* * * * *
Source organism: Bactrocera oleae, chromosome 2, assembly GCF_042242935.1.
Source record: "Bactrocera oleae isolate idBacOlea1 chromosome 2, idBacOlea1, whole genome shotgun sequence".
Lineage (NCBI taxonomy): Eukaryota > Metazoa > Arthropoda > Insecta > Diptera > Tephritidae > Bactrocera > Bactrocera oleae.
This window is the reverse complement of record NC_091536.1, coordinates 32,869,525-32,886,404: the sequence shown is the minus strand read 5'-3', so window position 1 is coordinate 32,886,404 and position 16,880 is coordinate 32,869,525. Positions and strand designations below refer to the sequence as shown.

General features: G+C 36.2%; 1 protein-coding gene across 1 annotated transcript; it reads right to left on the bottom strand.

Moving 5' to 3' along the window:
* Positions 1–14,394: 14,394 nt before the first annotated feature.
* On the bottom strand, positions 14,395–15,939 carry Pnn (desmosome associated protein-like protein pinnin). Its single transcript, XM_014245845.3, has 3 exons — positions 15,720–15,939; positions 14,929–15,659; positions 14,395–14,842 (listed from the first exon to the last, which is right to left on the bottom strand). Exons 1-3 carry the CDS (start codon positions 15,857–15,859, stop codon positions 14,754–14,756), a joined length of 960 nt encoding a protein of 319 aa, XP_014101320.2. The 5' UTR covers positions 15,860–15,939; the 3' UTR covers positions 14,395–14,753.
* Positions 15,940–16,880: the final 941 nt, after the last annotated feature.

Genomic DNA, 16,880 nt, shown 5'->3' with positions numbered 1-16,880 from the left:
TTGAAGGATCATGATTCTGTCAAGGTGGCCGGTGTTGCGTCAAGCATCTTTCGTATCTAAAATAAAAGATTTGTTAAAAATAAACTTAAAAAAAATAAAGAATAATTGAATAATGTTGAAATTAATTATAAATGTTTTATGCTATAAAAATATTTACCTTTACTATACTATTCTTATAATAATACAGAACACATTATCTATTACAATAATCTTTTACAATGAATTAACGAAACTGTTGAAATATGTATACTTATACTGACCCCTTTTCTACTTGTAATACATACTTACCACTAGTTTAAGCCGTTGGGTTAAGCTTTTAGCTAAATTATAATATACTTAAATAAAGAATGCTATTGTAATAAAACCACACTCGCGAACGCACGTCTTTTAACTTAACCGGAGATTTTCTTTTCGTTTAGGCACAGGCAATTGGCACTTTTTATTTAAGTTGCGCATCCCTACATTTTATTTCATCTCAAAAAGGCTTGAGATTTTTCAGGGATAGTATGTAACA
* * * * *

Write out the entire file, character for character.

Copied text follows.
Source organism: Bactrocera oleae, chromosome 2, assembly GCF_042242935.1.
Source record: "Bactrocera oleae isolate idBacOlea1 chromosome 2, idBacOlea1, whole genome shotgun sequence".
Lineage (NCBI taxonomy): Eukaryota > Metazoa > Arthropoda > Insecta > Diptera > Tephritidae > Bactrocera > Bactrocera oleae.
This window is the reverse complement of record NC_091536.1, coordinates 32,869,525-32,886,404: the sequence shown is the minus strand read 5'-3', so window position 1 is coordinate 32,886,404 and position 16,880 is coordinate 32,869,525. Positions and strand designations below refer to the sequence as shown.

General features: G+C 36.2%; 1 protein-coding gene across 1 annotated transcript; it reads right to left on the bottom strand.

Moving 5' to 3' along the window:
* Positions 1–14,394: 14,394 nt before the first annotated feature.
* On the bottom strand, positions 14,395–15,939 carry Pnn (desmosome associated protein-like protein pinnin). Its single transcript, XM_014245845.3, has 3 exons — positions 15,720–15,939; positions 14,929–15,659; positions 14,395–14,842 (listed from the first exon to the last, which is right to left on the bottom strand). Exons 1-3 carry the CDS (start codon positions 15,857–15,859, stop codon positions 14,754–14,756), a joined length of 960 nt encoding a protein of 319 aa, XP_014101320.2. The 5' UTR covers positions 15,860–15,939; the 3' UTR covers positions 14,395–14,753.
* Positions 15,940–16,880: the final 941 nt, after the last annotated feature.

Genomic DNA, 16,880 nt, shown 5'->3' with positions numbered 1-16,880 from the left:
TTGAAGGATCATGATTCTGTCAAGGTGGCCGGTGTTGCGTCAAGCATCTTTCGTATCTAAAATAAAAGATTTGTTAAAAATAAACTTAAAAAAAATAAAGAATAATTGAATAATGTTGAAATTAATTATAAATGTTTTATGCTATAAAAATATTTACCTTTACTATACTATTCTTATAATAATACAGAACACATTATCTATTACAATAATCTTTTACAATGAATTAACGAAACTGTTGAAATATGTATACTTATACTGACCCCTTTTCTACTTGTAATACATACTTACCACTAGTTTAAGCCGTTGGGTTAAGCTTTTAGCTAAATTATAATATACTTAAATAAAGAATGCTATTGTAATAAAACCACACTCGCGAACGCACGTCTTTTAACTTAACCGGAGATTTTCTTTTCGTTTAGGCACAGGCAATTGGCACTTTTTATTTAAGTTGCGCATCCCTACATTTTATTTCATCTCAAAAAGGCTTGAGATTTTTCAGGGATAGTATGTAACA